Date of Award





Doctor of Education

Degree Type



Counseling, Foundations & Leadership

First Advisor

Gary Shouppe

Second Advisor

Eli Jones

Third Advisor

Walter Stephens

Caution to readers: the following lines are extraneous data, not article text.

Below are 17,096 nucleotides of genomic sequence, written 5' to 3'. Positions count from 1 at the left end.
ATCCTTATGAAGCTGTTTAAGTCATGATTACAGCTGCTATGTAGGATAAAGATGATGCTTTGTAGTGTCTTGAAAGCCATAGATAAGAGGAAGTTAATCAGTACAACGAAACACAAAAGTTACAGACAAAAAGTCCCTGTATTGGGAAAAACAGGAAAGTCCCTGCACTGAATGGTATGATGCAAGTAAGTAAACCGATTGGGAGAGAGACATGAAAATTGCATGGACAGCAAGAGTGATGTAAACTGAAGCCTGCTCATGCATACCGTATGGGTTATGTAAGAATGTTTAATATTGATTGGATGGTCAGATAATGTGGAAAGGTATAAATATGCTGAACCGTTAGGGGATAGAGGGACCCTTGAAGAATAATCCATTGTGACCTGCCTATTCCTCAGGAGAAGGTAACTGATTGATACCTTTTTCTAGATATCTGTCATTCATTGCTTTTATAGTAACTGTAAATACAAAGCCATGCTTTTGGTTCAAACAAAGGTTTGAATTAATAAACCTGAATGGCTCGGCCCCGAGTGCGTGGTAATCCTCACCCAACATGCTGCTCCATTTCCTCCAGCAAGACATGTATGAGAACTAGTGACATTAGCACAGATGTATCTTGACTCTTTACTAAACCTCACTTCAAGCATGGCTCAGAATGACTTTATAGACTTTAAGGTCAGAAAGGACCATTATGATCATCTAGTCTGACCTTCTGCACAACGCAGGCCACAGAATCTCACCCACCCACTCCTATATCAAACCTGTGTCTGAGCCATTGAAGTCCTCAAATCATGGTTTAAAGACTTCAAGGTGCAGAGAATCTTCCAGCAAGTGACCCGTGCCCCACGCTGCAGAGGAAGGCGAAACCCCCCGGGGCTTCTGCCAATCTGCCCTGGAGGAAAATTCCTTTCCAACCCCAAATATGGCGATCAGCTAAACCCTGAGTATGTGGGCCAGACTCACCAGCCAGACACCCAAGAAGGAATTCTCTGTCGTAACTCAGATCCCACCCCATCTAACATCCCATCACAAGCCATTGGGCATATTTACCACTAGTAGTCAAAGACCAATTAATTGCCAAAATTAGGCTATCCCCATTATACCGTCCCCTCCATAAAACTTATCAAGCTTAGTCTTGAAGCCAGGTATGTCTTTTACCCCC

School leaders from all over our nation are under scrutiny and pressure to raise their students’ academic achievement. Good standards-based classroom teaching, supportive teachers, administrators, and parents, and a motivated student all make for a high achieving student. But what is the relationship of the school’s climate to the achievement level? Does the student’s socioeconomic status affect academic achievement? This study collected data from 431 traditional public middle schools in the state of Georgia serving students in Grade 6 through Grade 8 exclusively during the 2017-18 school year. A stepwise multiple regression was used to examine the relationships in both research questions. The stepwise process allowed for the researcher to increase accuracy of results by prioritizing predicting variables of Free/Reduced rate, Climate score, and Administrator Attendance entered by correlation rate with the outcome variables of Mathematics Mean Scale Score and English/Language Arts Mean Scale Score. The purpose of this study is to examine the relationship of school climate and student achievement at the middle school level in Georgia. A quantitative predictive research design was used to measure the relationship between the variables. A multiple regression analysis in this study will provide information for school principals as to the significance of the relationship and of the climate of the school on student achievement. The results of the study will be a valuable resource for Georgia school leaders who must respond to the demands for increased student achievement while attracting and retaining teachers. If school climate has a significant impact on student achievement, then Georgia school leaders may develop plans to improve school climate (Fuller, Young, & Baker, 2010) and simultaneously create and sustain high-quality teams in response to increasing teacher vacancies and decreasing teacher applicants as reported by the Georgia Department of Education (Owens, 2015).